Tracking your net worth is an important step in planning for long-term financial success. What is net worth? Net Worth = Assets – Liabilities. A net worth statement is a financial snapshot on a given day. A periodic review of one’s net worth provides a quick assessment of overall financial condition.
Tracking changes to net worth doesn’t have to be difficult. There are multiple financial programs that can help monitor progress, such as mint.com or hellowallet.com. Or, our website contains a fillable worksheet, which can be accessed here. Regardless of the method chosen, the key is to have a complete profile with as much information as possible. This critical information will allow you and your financial planner to create a customized plan to help you reach your goals and keep track of progress.
Step one: add everything owned to the asset side of the net worth statement. Most investment or bank accounts are easy to enter, as the statement balance is very clear. The tricky part lies in identifying and correctly valuing the other types of accounts or assets. Do you have old 401(k) plans? How about savings bonds in a safe deposit box? Many people mistakenly include the death benefit of term life insurance policies into the assets column. Only the cash value of permanent policies should be entered. Real estate assets are slightly harder, as there isn’t a liquid market to determine the fair value. Enter your best estimation. Don’t forget to add land or royalties, as well. Personal property, such as vehicles and jewelry, are also included in the assets section; however, take care to avoid overestimating their value.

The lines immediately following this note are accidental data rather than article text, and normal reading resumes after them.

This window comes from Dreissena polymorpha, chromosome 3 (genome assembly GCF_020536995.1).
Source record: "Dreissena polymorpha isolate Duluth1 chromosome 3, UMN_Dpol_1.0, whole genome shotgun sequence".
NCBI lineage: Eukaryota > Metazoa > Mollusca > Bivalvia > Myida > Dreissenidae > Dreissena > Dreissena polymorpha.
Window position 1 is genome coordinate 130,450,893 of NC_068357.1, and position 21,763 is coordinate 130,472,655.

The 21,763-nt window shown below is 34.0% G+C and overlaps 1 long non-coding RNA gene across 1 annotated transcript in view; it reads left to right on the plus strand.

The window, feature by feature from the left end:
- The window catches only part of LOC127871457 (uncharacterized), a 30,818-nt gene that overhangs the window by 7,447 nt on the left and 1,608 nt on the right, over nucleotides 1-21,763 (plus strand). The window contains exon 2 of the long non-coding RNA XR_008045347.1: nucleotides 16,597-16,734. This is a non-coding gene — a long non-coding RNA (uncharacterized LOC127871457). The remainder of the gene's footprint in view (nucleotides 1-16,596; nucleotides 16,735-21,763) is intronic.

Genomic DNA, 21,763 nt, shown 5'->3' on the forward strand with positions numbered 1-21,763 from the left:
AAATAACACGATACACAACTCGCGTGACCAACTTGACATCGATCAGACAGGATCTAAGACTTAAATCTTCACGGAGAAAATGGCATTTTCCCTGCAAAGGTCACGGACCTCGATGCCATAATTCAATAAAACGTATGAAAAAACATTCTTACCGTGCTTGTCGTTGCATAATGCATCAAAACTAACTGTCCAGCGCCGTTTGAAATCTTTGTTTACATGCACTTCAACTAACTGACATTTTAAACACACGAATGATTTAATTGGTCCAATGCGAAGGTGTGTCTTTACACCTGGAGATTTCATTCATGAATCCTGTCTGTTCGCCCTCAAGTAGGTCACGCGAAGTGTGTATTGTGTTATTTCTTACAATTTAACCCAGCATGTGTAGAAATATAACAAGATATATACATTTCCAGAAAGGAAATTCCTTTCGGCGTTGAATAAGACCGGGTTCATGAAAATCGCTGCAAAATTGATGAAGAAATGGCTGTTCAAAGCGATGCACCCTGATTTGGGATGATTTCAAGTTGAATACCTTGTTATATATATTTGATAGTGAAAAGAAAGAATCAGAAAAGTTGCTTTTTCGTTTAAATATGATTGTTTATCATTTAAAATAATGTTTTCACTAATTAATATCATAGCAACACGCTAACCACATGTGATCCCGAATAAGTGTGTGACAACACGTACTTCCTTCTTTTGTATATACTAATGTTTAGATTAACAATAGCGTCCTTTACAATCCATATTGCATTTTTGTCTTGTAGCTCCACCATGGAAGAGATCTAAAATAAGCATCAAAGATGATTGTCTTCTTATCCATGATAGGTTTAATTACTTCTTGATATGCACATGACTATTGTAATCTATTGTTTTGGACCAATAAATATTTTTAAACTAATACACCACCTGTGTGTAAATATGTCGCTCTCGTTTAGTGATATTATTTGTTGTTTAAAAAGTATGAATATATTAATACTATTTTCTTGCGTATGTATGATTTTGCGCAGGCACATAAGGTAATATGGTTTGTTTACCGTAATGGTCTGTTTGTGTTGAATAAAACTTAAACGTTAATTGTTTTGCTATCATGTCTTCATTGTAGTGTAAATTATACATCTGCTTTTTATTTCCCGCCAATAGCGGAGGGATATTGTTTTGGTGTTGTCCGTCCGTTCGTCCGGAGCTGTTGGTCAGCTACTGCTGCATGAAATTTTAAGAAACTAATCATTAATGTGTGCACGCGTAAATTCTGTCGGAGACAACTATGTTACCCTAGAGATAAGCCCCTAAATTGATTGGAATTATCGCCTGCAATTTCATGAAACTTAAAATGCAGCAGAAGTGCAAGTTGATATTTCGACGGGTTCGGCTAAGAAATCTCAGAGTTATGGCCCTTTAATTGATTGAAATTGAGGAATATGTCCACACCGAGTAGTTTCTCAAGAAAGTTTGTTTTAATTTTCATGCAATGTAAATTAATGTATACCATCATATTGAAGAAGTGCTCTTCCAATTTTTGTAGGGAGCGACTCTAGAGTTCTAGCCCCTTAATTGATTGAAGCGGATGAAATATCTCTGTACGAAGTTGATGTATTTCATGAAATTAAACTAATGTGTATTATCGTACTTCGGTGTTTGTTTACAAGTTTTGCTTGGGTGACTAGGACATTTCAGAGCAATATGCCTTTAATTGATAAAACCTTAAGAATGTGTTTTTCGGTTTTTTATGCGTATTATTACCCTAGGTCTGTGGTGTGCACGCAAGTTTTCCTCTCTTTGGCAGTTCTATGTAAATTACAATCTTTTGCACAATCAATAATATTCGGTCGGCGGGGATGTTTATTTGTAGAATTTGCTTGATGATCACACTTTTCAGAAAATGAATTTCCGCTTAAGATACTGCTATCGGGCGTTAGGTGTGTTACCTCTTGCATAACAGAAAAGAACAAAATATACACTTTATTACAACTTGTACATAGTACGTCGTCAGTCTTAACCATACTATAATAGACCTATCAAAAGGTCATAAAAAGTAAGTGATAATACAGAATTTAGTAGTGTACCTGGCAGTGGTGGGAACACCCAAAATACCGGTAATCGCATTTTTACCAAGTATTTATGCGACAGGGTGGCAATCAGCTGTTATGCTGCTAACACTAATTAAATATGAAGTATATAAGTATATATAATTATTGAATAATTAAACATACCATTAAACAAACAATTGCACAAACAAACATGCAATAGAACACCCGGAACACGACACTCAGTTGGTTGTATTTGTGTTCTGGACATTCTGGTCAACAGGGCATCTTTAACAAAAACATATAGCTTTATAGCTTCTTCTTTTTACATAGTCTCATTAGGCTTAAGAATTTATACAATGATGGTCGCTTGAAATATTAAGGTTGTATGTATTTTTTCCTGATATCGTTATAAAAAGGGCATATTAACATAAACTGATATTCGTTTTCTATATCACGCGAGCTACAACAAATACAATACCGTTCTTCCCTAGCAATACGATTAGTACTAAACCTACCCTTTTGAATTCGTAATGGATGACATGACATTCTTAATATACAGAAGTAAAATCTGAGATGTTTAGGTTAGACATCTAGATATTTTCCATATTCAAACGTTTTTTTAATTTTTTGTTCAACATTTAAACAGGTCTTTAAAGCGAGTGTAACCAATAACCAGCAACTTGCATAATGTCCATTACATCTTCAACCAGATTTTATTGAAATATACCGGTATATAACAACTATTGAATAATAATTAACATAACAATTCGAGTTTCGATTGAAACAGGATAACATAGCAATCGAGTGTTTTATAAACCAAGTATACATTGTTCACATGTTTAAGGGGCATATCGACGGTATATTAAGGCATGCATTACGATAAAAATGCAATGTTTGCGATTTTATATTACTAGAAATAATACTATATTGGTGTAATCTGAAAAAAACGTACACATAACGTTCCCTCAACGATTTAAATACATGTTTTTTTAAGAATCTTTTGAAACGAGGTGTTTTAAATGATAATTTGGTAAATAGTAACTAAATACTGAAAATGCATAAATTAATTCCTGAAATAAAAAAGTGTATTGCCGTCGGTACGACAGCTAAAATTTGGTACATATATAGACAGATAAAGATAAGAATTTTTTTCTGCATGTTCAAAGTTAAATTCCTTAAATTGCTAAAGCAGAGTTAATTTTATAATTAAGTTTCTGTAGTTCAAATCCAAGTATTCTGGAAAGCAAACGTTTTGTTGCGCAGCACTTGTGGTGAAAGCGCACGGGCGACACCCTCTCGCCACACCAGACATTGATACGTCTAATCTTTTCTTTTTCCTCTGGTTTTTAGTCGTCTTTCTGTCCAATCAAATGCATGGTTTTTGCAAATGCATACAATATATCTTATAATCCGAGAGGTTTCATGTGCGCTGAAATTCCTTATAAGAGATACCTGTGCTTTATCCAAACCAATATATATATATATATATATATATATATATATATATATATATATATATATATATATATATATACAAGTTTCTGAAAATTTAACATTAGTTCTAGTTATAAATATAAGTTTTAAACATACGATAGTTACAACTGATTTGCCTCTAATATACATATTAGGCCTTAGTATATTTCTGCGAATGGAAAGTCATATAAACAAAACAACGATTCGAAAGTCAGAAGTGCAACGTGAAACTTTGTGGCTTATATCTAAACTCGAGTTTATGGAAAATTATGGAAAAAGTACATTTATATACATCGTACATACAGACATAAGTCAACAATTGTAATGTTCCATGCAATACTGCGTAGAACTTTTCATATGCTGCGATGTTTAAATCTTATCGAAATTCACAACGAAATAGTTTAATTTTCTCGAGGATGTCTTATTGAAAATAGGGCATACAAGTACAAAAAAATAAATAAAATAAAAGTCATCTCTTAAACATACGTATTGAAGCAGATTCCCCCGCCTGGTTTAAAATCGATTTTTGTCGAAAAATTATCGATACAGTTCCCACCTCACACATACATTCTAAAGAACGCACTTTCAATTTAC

Step two: enter the debts you owe to other companies or people. The liabilities section is the second part of the net worth equation. The most common liabilities will be mortgage debt, car loans, outstanding credit card debt, and student loans. If you have back taxes or alimony and child support owed, add them to this section as well.
Last step: subtract the amount you owe to others from the amount you own. The number you calculate is your net worth. Net worth should be reviewed at least annually as part of the financial planning process, as it is an excellent tool for quickly accessing areas of progress and areas of difficulty.
While net worth is just a single number and only one part of your overall financial picture, it tells the bottom line about your overall financial health. Knowing where you stand can help you become aware of your financial habits and be better prepared for many of the financial decision you’ll be making down the road.